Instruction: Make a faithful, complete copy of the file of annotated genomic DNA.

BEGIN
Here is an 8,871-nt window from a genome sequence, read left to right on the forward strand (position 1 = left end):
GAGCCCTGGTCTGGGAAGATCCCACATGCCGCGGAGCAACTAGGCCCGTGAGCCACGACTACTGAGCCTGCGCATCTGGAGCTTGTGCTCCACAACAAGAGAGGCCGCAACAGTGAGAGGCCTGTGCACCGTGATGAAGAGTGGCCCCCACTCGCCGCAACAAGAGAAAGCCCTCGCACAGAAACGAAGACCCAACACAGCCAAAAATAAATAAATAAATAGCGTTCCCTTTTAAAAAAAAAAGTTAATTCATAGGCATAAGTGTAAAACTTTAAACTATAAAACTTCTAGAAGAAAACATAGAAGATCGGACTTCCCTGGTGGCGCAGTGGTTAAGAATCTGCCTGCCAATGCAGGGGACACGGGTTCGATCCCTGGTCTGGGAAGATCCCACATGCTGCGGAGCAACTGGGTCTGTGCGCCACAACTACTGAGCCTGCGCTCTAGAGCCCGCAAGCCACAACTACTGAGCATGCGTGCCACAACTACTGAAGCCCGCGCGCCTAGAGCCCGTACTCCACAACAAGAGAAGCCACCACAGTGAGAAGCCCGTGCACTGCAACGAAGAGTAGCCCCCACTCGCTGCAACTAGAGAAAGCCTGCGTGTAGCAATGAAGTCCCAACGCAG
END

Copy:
Here is an 8,871-nt window from a genome sequence, read left to right on the forward strand (position 1 = left end):
GAGCCCTGGTCTGGGAAGATCCCACATGCCGCGGAGCAACTAGGCCCGTGAGCCACGACTACTGAGCCTGCGCATCTGGAGCTTGTGCTCCACAACAAGAGAGGCCGCAACAGTGAGAGGCCTGTGCACCGTGATGAAGAGTGGCCCCCACTCGCCGCAACAAGAGAAAGCCCTCGCACAGAAACGAAGACCCAACACAGCCAAAAATAAATAAATAAATAGCGTTCCCTTTTAAAAAAAAAAGTTAATTCATAGGCATAAGTGTAAAACTTTAAACTATAAAACTTCTAGAAGAAAACATAGAAGATCGGACTTCCCTGGTGGCGCAGTGGTTAAGAATCTGCCTGCCAATGCAGGGGACACGGGTTCGATCCCTGGTCTGGGAAGATCCCACATGCTGCGGAGCAACTGGGTCTGTGCGCCACAACTACTGAGCCTGCGCTCTAGAGCCCGCAAGCCACAACTACTGAGCATGCGTGCCACAACTACTGAAGCCCGCGCGCCTAGAGCCCGTACTCCACAACAAGAGAAGCCACCACAGTGAGAAGCCCGTGCACTGCAACGAAGAGTAGCCCCCACTCGCTGCAACTAGAGAAAGCCTGCGTGTAGCAATGAAGTCCCAACGCAG